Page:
Samsung's reputation plummets after Note 7 debacle

Electronics giant slides from No. 7 to No. 49 in an annual corporate reputation report.

Steven Musil Night Editor / News
Steven Musil is the night news editor at CNET News. He's been hooked on tech since learning BASIC in the late '70s. When not cleaning up after his daughter and son, Steven can be found pedaling around the San Francisco Bay Area. Before joining CNET in 2000, Steven spent 10 years at various Bay Area newspapers.
Expertise I have more than 30 years' experience in journalism in the heart of the Silicon Valley.
Steven Musil

Samsung's reputation got burned by the Galaxy Note 7.


While Samsung's Galaxy Note 7 was going up in smoke, the company's reputation was going down in flames.

The Korean electronics giant came in at No. 49 in Harris Poll's annual US Reputation Quotient Report, the market researcher said Monday. Last year, Samsung was ranked No. 7 in the corporate reputation rankings for the 100 most visible companies in the US.

Much of that declining reputation can be attributed to the Galaxy Note 7, one of Samsung's most high-profile phones, blowing up in its face last fall. The device suffered multiple recalls and bans by airlines before flickering out with a final "death update" that essentially bricks the remaining units in the wild.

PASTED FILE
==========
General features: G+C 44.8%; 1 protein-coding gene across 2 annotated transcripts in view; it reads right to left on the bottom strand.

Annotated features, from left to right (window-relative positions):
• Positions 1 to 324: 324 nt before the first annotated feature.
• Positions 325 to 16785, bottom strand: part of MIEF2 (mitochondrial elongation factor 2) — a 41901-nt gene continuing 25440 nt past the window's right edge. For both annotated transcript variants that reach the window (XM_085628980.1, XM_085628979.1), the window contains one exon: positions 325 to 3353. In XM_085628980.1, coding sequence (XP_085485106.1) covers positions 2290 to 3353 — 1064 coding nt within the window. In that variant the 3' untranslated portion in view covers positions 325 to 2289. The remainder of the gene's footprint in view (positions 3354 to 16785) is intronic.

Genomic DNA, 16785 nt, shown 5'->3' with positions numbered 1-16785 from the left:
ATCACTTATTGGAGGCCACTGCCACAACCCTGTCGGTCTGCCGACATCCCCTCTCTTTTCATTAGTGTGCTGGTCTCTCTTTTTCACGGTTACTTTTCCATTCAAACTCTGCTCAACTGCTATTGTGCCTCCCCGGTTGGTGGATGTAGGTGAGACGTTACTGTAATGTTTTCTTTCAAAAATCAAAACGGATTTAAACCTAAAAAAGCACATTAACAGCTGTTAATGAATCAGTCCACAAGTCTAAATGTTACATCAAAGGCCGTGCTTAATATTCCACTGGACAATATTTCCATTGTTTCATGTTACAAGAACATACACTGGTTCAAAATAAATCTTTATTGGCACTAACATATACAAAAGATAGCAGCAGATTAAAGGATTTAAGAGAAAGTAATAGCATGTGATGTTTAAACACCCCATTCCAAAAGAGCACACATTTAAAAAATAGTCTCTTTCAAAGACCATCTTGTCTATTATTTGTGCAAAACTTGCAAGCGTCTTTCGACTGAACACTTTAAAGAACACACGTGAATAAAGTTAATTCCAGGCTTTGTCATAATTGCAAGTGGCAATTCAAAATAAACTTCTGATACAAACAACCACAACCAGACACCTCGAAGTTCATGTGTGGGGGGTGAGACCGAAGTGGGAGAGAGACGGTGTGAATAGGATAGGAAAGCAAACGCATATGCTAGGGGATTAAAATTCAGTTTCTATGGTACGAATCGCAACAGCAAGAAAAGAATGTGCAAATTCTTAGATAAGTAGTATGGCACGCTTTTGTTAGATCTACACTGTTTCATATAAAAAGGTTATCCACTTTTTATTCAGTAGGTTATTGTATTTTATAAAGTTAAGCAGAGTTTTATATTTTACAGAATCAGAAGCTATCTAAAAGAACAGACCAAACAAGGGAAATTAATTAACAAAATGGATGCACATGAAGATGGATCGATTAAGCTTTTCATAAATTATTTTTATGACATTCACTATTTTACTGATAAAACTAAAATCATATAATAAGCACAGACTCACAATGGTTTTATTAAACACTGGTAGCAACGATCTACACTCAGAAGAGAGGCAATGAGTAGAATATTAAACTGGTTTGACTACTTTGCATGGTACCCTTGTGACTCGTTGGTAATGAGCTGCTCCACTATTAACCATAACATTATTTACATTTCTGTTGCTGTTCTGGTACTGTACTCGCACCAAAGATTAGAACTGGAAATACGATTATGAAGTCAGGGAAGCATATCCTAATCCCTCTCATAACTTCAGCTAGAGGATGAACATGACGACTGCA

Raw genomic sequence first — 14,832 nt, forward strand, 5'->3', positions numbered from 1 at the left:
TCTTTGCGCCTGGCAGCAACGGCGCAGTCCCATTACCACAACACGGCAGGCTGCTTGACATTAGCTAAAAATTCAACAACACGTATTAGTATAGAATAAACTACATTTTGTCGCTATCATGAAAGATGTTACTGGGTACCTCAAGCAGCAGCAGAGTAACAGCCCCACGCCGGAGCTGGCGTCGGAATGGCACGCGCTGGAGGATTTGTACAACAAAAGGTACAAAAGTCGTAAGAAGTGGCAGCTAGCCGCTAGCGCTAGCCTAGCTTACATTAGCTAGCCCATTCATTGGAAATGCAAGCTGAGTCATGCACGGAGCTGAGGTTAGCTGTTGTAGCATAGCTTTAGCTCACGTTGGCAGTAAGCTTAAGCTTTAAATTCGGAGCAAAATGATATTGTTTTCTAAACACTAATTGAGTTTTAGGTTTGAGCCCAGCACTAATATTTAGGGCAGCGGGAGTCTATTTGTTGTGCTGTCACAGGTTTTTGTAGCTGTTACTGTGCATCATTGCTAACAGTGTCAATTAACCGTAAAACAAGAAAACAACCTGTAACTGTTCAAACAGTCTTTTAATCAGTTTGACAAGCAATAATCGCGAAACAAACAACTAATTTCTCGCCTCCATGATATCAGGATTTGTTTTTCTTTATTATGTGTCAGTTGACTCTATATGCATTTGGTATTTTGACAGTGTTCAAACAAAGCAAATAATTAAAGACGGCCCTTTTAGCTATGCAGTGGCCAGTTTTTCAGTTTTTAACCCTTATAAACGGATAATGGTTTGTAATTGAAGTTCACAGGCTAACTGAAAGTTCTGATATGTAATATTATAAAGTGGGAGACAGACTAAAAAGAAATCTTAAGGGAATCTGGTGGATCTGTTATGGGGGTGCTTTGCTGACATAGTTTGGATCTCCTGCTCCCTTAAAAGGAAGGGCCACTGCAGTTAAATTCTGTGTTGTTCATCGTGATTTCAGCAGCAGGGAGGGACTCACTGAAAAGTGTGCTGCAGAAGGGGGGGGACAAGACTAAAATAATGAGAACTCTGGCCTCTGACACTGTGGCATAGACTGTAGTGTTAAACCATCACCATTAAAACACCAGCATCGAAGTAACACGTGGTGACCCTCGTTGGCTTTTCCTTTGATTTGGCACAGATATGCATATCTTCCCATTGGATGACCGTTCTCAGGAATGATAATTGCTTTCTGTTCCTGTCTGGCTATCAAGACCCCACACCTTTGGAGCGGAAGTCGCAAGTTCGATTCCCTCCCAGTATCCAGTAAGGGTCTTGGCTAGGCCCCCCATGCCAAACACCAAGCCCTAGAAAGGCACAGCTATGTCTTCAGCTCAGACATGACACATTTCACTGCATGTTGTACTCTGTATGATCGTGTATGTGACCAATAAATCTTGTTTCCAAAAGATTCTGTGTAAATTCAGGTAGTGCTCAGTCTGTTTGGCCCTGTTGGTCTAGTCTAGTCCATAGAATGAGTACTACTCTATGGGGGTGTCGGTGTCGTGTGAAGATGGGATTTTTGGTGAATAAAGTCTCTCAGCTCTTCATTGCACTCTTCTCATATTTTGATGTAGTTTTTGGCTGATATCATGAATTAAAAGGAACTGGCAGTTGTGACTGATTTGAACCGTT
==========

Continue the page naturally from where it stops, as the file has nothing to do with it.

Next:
Samsung representatives did not immediately respond to a request for comment.

Topping the list again this year was Amazon, which has been ranked in the report's top 10 for nine consecutive years. Other tech companies scoring well were Apple (No. 5), Google (No. 8) and Tesla Motors (No. 9).

Based on an online survey of more than 30,000 adults in the US, the report analyzes the companies' reputation strength based on six dimensions: social responsibility, emotional appeal, products and services, vision and leadership, financial performance, and workplace environment.

Virtual reality 101: CNET tells you everything you need to know about what VR is and how it'll affect your life.

Solving for XX: The industry seeks to overcome outdated ideas about "women in tech."